As far as I understand one classifies the renormalization group (RG) into the Wilsonian RG and the continuum RG. The Wilsonian RG gives finite predictions by introducing a cutoff $\Lambda$ and absorbs thereby the UV behaviour in the couplings. The flow then describes how the couplings have to change when we change the cutoff. In contrast to that the continuum RG makes things finite by grouping terms together according to a reference scale $\mu$. The flow describes again how the couplings have to change if we change $\mu$ and thereby describes which terms are contributing the most.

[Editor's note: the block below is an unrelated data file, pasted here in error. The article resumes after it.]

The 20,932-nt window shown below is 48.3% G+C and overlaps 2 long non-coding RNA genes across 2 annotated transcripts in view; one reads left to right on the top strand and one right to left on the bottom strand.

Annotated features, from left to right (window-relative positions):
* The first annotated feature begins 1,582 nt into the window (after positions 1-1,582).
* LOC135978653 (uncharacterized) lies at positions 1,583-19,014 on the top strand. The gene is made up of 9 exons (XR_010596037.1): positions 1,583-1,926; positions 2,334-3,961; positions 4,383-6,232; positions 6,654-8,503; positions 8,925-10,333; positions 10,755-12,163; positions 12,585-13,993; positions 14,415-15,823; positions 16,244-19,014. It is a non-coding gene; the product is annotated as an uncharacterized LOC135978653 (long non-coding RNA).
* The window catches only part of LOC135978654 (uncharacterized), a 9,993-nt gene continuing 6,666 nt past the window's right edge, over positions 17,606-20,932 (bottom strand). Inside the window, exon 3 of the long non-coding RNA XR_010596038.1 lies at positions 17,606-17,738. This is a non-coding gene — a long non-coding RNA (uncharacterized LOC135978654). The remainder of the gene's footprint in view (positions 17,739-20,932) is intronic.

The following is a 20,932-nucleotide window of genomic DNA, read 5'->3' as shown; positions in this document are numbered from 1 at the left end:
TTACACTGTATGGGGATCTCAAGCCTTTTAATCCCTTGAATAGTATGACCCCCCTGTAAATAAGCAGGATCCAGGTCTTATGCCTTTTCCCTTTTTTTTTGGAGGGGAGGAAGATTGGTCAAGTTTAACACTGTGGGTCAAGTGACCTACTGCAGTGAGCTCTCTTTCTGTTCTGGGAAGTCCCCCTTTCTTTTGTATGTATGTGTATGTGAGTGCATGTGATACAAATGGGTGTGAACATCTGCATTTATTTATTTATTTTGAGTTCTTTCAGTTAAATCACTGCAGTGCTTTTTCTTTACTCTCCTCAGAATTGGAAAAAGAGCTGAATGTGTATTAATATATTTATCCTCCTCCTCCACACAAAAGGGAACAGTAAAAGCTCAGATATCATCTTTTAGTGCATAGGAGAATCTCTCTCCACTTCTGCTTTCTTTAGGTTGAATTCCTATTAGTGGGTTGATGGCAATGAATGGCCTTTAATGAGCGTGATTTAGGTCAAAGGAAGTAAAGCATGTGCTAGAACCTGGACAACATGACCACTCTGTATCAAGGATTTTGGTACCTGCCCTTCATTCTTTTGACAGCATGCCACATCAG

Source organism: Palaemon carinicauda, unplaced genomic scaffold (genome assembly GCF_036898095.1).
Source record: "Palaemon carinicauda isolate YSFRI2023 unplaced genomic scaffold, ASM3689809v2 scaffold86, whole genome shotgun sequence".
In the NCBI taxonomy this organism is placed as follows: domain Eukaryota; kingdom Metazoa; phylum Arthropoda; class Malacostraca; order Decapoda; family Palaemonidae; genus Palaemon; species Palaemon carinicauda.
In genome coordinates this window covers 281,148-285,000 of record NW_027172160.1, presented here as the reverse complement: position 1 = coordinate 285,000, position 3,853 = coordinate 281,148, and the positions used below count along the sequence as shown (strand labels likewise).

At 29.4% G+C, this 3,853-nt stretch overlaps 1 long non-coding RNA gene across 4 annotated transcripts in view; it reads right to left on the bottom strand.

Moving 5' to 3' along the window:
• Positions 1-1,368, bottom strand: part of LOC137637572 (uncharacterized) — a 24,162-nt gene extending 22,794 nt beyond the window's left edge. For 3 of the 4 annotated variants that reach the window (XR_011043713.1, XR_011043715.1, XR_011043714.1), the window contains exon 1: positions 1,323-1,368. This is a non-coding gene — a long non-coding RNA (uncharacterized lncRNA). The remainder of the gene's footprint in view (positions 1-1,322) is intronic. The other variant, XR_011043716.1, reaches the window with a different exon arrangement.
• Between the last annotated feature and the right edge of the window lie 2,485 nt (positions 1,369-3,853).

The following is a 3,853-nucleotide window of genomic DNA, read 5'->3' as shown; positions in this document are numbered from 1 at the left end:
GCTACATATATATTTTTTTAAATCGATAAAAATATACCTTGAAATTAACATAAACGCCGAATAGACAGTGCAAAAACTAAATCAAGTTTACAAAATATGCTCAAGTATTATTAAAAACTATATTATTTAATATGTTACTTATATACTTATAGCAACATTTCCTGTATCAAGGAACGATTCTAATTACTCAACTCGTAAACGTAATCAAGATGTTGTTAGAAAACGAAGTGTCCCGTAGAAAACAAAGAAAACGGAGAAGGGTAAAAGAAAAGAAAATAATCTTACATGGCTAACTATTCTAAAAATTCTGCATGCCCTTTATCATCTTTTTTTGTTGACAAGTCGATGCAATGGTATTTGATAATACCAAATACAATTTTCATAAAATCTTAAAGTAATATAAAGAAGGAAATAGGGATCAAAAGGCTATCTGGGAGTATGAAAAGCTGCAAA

I have now 3 questions to the RG:
Is this a correct way to think of these RG‘s?
In which of these categories fits the functional renormalization group? Because it seems that the FRG with it‘s IR cutoff $k$ is intermediate.
Why is the continuum RG called continuum? Is this because in Wilsonian RG one integrates out short distance modes and hence gets a theory on a “lattice“?